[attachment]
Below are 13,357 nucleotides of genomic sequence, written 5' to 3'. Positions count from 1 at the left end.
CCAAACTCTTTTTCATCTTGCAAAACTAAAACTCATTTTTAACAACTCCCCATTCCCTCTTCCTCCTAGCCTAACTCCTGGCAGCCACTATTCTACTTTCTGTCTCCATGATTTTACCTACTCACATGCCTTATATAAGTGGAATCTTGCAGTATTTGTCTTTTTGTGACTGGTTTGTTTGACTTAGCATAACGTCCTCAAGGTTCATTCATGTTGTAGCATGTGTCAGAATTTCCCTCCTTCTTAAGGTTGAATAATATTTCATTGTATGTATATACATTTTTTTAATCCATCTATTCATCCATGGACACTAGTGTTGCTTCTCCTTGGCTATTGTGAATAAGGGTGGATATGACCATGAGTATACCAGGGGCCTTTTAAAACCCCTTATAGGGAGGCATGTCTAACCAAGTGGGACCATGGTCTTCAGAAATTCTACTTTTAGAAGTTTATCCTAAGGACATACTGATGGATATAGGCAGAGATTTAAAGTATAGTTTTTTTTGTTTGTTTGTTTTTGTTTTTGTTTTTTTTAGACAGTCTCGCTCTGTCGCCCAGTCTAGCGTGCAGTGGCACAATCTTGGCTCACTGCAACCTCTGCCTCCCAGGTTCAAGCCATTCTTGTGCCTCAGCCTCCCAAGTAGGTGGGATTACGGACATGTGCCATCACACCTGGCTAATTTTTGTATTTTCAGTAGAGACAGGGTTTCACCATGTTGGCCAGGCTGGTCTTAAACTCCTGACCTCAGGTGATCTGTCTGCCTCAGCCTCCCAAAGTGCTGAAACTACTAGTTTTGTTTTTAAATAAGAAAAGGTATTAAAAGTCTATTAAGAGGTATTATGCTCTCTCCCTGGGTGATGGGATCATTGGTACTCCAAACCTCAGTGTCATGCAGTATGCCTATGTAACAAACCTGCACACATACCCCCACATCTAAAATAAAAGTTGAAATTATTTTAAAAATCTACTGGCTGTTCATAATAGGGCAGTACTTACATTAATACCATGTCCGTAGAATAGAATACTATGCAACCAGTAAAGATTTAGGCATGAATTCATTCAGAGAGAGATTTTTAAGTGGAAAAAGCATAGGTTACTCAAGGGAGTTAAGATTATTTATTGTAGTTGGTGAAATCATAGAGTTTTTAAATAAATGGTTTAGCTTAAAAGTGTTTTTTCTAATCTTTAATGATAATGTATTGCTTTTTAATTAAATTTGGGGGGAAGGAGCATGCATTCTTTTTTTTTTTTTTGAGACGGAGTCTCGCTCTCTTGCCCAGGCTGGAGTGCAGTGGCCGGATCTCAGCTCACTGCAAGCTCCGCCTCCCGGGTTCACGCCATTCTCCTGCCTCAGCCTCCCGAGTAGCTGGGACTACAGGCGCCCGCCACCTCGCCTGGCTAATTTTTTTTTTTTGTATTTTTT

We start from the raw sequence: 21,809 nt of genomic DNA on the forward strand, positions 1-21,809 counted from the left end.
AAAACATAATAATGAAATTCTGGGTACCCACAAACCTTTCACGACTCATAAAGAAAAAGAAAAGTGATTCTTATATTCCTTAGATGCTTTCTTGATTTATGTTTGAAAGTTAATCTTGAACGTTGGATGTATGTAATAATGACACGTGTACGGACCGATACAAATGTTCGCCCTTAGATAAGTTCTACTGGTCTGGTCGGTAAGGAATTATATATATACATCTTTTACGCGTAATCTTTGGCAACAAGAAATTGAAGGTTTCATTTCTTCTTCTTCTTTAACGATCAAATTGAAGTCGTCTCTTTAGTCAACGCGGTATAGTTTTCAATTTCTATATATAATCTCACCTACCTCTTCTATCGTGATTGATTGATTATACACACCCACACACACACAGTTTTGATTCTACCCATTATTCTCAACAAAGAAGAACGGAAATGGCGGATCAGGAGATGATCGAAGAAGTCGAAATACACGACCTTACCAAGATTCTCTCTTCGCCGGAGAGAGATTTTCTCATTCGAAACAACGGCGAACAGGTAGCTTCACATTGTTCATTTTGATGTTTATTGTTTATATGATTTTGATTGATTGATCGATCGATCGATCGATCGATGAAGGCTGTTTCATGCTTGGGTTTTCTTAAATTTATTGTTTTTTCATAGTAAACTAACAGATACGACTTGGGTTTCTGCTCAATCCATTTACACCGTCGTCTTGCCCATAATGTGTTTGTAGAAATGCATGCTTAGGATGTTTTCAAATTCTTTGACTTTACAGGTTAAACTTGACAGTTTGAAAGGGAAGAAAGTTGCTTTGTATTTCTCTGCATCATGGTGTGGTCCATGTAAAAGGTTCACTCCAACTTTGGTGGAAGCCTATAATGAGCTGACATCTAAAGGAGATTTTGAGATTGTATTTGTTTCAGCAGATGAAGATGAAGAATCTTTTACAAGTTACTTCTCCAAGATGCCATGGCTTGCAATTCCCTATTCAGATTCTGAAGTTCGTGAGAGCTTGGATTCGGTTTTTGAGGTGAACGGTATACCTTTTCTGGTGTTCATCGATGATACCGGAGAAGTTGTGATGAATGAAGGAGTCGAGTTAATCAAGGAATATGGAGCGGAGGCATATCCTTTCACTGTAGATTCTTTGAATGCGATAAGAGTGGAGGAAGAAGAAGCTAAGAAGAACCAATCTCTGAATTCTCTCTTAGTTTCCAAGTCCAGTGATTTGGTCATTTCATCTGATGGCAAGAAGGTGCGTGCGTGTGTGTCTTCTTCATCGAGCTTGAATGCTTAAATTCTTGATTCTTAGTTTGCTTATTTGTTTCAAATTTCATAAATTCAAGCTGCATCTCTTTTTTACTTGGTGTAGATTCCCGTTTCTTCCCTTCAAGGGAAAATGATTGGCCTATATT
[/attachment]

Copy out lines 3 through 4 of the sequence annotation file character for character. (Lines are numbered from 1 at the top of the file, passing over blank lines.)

We start from the raw sequence: 21,809 nt of genomic DNA on the forward strand, positions 1-21,809 counted from the left end.
AAAACATAATAATGAAATTCTGGGTACCCACAAACCTTTCACGACTCATAAAGAAAAAGAAAAGTGATTCTTATATTCCTTAGATGCTTTCTTGATTTATGTTTGAAAGTTAATCTTGAACGTTGGATGTATGTAATAATGACACGTGTACGGACCGATACAAATGTTCGCCCTTAGATAAGTTCTACTGGTCTGGTCGGTAAGGAATTATATATATACATCTTTTACGCGTAATCTTTGGCAACAAGAAATTGAAGGTTTCATTTCTTCTTCTTCTTTAACGATCAAATTGAAGTCGTCTCTTTAGTCAACGCGGTATAGTTTTCAATTTCTATATATAATCTCACCTACCTCTTCTATCGTGATTGATTGATTATACACACCCACACACACACAGTTTTGATTCTACCCATTATTCTCAACAAAGAAGAACGGAAATGGCGGATCAGGAGATGATCGAAGAAGTCGAAATACACGACCTTACCAAGATTCTCTCTTCGCCGGAGAGAGATTTTCTCATTCGAAACAACGGCGAACAGGTAGCTTCACATTGTTCATTTTGATGTTTATTGTTTATATGATTTTGATTGATTGATCGATCGATCGATCGATCGATGAAGGCTGTTTCATGCTTGGGTTTTCTTAAATTTATTGTTTTTTCATAGTAAACTAACAGATACGACTTGGGTTTCTGCTCAATCCATTTACACCGTCGTCTTGCCCATAATGTGTTTGTAGAAATGCATGCTTAGGATGTTTTCAAATTCTTTGACTTTACAGGTTAAACTTGACAGTTTGAAAGGGAAGAAAGTTGCTTTGTATTTCTCTGCATCATGGTGTGGTCCATGTAAAAGGTTCACTCCAACTTTGGTGGAAGCCTATAATGAGCTGACATCTAAAGGAGATTTTGAGATTGTATTTGTTTCAGCAGATGAAGATGAAGAATCTTTTACAAGTTACTTCTCCAAGATGCCATGGCTTGCAATTCCCTATTCAGATTCTGAAGTTCGTGAGAGCTTGGATTCGGTTTTTGAGGTGAACGGTATACCTTTTCTGGTGTTCATCGATGATACCGGAGAAGTTGTGATGAATGAAGGAGTCGAGTTAATCAAGGAATATGGAGCGGAGGCATATCCTTTCACTGTAGATTCTTTGAATGCGATAAGAGTGGAGGAAGAAGAAGCTAAGAAGAACCAATCTCTGAATTCTCTCTTAGTTTCCAAGTCCAGTGATTTGGTCATTTCATCTGATGGCAAGAAGGTGCGTGCGTGTGTGTCTTCTTCATCGAGCTTGAATGCTTAAATTCTTGATTCTTAGTTTGCTTATTTGTTTCAAATTTCATAAATTCAAGCTGCATCTCTTTTTTACTTGGTGTAGATTCCCGTTTCTTCCCTTCAAGGGAAAATGATTGGCCTATATT